But I don't look at women that a physical manner. I look at their inner beauty.

1. See No Evil, Hear No Evil
2. The Toy
3. Brewster's Millions
4. Lady Sings the Blues (ahhh, Billie Holliday)
5. Harlem Nights

Be good, y'all. Be back Tuesday morn.
Movies with a plan are typically a lot of fun. You know, the jewel heist movie, the wartime seige movie, and, of course, the escape movie. I love the planning stage in which we learn about the impossible odds to overcome - in this case, breaking out of a German POW camp specifically designed to keep habitual breaker-outs in - and we meet all the important characters. Since story in these sorts of movies pretty much solely consists of overcoming the problem, character depth is not important. I like being able to sum up each character with the duty they perform. There's Charles Bronson as the Tunneler. James Garner as the Man Who Can Get It For You. Richard Attenborough as the Planner. Donald Pleasance as the Forger. And then there's Steve McQueen as the Outsider who winds up making a sacrifice. There. That takes care of most of the major players. Now let's see how the escape goes down. Of course, as the saying goes, you can make plans, but you can't plan results. Something always goes wrong, and if the movie has done its job right - as "The Great Escape" invariably does - you're in as much pain as our heroes. The tunnel - designed to reach into the woods over 200 feet away - comes up too short. An air raid occurs in the middle of the escape. The Tunneler turns out to be claustrophobic and has a panic attack in the middle of the escape. And then there's the one escapee who does the one stupid thing that spoils the whole plan. Can the Plan have possibly worked? Well, if it's "The Great Escape" - based on a true story, and claiming that every detail of the escape is accurate - not everybody's going to have a happy ending. Some of the most beloved characters die, and only a few actually escape. That's another thing I love about the Plan Movie. If it's a good one, it remembers that there's no way everybody will get away with it. "The Great Escape" wasn't the first escape film (take a look at "Grand Illusion" for the finest earliest example), but it certainly raised a bar that the genre has been trying to reach ever since.
Can you tell Daddy and I have been hanging out together today? I've seen Stalag 17 a million times, and it's a really great, classic WWII movie. Keeps you thinking, and laughing.

Same with The Great Escape. Obviously, classic. Funny as all get out. Witty one liners, but also enough seriousness to help you understand what a stalag was like in WWII. And Steve McQueen is awesome and sexy. They were so ingenious, sewing blazers out of blankets and singing carols to mask noises of hammering. The commandant of the camp is interesting as well, showing how the SS/Gestapo and the German Army were two very different sects of the Nazi party. The Gestapo were hardcore Hitler followers, out to kill. The Army was just, for the most part, doing their job by keeping the American soldiers in their prisons.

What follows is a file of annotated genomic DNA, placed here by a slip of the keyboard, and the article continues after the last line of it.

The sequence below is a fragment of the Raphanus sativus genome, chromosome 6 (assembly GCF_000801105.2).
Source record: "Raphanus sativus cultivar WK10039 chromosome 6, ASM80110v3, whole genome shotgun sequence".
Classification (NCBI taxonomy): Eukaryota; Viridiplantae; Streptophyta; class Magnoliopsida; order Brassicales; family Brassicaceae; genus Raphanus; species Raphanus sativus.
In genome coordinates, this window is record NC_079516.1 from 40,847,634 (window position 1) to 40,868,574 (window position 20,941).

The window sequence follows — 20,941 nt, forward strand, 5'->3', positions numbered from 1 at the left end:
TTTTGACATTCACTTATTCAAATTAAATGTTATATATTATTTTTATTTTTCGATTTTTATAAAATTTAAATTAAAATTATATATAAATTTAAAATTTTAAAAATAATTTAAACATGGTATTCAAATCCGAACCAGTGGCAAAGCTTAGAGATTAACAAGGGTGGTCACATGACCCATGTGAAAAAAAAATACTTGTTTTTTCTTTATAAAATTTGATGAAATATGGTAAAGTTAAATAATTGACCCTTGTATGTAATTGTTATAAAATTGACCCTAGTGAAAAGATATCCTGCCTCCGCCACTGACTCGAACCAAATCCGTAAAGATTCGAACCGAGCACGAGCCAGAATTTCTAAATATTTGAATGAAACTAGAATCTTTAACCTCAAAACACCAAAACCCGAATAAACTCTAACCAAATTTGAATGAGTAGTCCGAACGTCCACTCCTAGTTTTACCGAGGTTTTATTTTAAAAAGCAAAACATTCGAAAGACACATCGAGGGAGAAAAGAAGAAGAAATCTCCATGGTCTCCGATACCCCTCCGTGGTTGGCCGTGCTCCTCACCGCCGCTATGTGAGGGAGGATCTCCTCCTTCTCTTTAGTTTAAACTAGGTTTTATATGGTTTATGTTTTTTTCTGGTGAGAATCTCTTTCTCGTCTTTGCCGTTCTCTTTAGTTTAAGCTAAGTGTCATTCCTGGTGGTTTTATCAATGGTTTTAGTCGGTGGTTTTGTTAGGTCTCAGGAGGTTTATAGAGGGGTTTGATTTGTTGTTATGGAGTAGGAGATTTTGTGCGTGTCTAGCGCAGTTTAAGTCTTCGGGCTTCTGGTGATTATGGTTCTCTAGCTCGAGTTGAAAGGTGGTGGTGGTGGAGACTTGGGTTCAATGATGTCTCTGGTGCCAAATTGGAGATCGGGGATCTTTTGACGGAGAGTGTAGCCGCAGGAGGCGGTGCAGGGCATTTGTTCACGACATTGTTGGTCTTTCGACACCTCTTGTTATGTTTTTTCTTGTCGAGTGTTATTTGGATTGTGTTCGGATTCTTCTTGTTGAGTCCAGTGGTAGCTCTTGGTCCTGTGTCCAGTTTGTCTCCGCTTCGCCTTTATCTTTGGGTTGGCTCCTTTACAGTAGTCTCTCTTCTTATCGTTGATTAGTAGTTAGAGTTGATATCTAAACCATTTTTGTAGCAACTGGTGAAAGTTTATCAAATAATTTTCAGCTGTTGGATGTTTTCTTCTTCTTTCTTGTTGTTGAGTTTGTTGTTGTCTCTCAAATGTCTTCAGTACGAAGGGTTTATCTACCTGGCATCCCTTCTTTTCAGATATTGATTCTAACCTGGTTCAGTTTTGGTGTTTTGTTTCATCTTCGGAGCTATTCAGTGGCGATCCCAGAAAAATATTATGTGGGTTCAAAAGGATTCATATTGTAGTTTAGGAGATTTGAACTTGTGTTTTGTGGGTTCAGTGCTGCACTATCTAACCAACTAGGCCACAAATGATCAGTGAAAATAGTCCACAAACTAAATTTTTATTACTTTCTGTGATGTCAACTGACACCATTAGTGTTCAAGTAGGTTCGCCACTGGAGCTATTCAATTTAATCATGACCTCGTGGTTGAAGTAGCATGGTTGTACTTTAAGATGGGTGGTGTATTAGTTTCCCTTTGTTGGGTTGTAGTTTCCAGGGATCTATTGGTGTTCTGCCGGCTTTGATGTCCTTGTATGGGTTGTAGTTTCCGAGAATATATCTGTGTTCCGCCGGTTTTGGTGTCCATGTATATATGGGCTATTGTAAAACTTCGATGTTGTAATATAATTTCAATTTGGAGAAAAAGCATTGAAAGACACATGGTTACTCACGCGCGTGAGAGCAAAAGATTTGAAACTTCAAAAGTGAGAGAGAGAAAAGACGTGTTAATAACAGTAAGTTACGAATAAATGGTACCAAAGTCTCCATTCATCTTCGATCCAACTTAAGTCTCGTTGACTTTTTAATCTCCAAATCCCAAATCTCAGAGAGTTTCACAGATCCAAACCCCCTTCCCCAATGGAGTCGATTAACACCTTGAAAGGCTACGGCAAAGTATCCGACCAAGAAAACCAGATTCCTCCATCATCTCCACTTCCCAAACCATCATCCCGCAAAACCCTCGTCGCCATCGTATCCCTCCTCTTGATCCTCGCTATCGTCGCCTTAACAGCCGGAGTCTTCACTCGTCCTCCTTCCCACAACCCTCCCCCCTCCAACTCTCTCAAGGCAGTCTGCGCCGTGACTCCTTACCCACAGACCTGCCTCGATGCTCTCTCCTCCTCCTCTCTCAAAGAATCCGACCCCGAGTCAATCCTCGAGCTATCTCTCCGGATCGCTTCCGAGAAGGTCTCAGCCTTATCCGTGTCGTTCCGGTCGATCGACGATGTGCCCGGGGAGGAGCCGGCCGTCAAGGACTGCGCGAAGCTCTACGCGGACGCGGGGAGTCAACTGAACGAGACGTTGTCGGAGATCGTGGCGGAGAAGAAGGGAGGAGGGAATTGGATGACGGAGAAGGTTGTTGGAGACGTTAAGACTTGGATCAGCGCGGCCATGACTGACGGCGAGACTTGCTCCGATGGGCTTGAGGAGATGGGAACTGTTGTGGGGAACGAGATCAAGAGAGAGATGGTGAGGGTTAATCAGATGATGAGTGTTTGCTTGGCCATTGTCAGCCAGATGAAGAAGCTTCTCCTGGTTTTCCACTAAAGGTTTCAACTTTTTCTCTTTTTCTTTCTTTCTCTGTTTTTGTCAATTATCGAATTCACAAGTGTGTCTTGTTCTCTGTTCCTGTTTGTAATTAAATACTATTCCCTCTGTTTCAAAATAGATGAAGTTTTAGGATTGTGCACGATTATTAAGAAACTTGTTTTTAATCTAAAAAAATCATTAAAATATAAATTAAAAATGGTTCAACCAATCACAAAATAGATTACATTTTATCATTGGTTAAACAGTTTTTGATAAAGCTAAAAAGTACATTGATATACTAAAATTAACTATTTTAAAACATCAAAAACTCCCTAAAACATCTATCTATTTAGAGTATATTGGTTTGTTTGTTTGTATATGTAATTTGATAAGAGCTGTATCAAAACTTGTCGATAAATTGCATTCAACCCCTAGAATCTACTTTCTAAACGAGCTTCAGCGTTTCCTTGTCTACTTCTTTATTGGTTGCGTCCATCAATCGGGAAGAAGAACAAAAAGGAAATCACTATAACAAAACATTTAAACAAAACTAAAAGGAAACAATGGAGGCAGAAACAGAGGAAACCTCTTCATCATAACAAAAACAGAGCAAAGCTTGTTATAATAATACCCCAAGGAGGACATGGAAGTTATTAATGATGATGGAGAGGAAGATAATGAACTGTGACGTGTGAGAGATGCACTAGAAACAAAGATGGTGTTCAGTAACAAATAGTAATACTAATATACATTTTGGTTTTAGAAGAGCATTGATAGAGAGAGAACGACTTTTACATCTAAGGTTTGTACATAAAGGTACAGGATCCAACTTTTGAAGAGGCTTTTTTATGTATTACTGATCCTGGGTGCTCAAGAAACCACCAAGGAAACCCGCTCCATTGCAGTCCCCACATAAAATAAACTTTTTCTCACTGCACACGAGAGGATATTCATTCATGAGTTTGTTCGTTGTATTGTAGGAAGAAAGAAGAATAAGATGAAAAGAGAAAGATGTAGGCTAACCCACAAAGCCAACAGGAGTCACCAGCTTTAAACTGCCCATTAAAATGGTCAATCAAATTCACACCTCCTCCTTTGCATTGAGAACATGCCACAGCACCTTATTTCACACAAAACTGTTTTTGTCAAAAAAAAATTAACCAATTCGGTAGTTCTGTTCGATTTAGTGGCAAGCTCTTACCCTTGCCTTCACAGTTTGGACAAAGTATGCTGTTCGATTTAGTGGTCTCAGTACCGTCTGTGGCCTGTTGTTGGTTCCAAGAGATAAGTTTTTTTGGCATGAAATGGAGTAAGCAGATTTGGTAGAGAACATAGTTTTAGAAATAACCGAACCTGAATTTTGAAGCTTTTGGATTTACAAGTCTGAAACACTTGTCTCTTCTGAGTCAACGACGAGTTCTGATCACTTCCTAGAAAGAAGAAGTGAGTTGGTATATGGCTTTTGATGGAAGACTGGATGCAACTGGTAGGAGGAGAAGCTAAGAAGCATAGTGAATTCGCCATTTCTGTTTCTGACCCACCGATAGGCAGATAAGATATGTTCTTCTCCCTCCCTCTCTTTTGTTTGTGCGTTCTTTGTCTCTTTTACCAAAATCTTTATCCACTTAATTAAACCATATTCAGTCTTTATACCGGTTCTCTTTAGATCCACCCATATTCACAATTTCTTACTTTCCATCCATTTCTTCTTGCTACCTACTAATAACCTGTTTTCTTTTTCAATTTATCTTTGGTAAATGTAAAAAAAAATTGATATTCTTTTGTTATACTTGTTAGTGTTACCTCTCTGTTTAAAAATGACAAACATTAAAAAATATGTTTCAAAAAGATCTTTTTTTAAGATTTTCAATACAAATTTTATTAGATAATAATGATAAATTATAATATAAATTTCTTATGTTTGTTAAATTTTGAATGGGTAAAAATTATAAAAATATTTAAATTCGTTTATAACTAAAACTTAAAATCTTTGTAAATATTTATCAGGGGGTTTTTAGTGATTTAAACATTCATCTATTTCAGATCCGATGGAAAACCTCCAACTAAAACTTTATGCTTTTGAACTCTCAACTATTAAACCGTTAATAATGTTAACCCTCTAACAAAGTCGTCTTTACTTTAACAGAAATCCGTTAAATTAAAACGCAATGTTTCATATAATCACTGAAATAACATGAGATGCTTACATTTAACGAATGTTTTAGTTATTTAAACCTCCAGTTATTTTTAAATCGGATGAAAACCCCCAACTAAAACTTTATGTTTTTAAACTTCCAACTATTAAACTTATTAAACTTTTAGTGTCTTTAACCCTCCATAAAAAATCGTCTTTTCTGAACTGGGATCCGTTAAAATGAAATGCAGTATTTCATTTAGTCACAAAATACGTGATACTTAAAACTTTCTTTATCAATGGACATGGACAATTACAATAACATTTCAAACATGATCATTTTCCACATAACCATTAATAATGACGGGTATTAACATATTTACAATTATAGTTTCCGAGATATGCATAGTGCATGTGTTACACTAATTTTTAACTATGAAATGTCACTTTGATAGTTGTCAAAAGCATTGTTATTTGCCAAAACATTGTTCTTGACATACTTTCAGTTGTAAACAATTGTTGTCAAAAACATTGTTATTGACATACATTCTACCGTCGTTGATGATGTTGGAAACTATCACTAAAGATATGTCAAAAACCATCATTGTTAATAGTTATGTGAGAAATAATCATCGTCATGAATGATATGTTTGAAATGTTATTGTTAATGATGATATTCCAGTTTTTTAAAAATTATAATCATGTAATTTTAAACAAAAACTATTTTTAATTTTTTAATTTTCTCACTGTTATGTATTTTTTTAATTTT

The same can be seen in Hart's War, where the commandant is weary of brutal treatment as well. They give a human side to some Nazis, which I would usually spit at and say "Screw the Krauts"...but it is true that a lot of these men weren't in it to kill Jews, but to serve their country or survive. Or both, if they were lucky. This movie had me going "wha?" for awhile, which is good- took itself too seriously sometimes, which isn't too good...I really liked Colin Farrell, and not just because he looked damn sexy. I liked him, but I think my favorite character had to be the commandant, the German Colonel. He was Jeremy Ironsesque, which makes him instantly awesome, but the character and actor were both dynamic.

I just noticed Steve McQueen looks a lot like my cousin... O.o

So, there ya go. Movie reviews up the vienerschnietzel. *yawn*
In the past week i've seen The Great Escape, When Harry Met Sally, La Retour de Martin Guerre (The Return of Martin Guerre) and The Magnificent Seven. Under normal circumstances, I would probably have never voluntarily watched these films, but for different reasons I ended up seeing all of them. And now i have come to the conclusion that Steve McQueen is a cool guy. I mean, who else would be so daring as to sneak around in white pants in the middle of the night while trying to escape from a German PoW camp? And what sort of cowboy would still be so calm and laid-back, all the while wearing a peachy pink shirt? Steve McQueen, that's who

All the films i've seen in the last week have been pretty good. The only one i found rather painful to sit through was The Return of Martin Guerre. I had to watch that as part of my Film & History course and i felt it was quite a slow-moving film. It had it's interesting moments, but it still wasn't enough to incite a liking of the film from me...Sorry Martin Guerre :(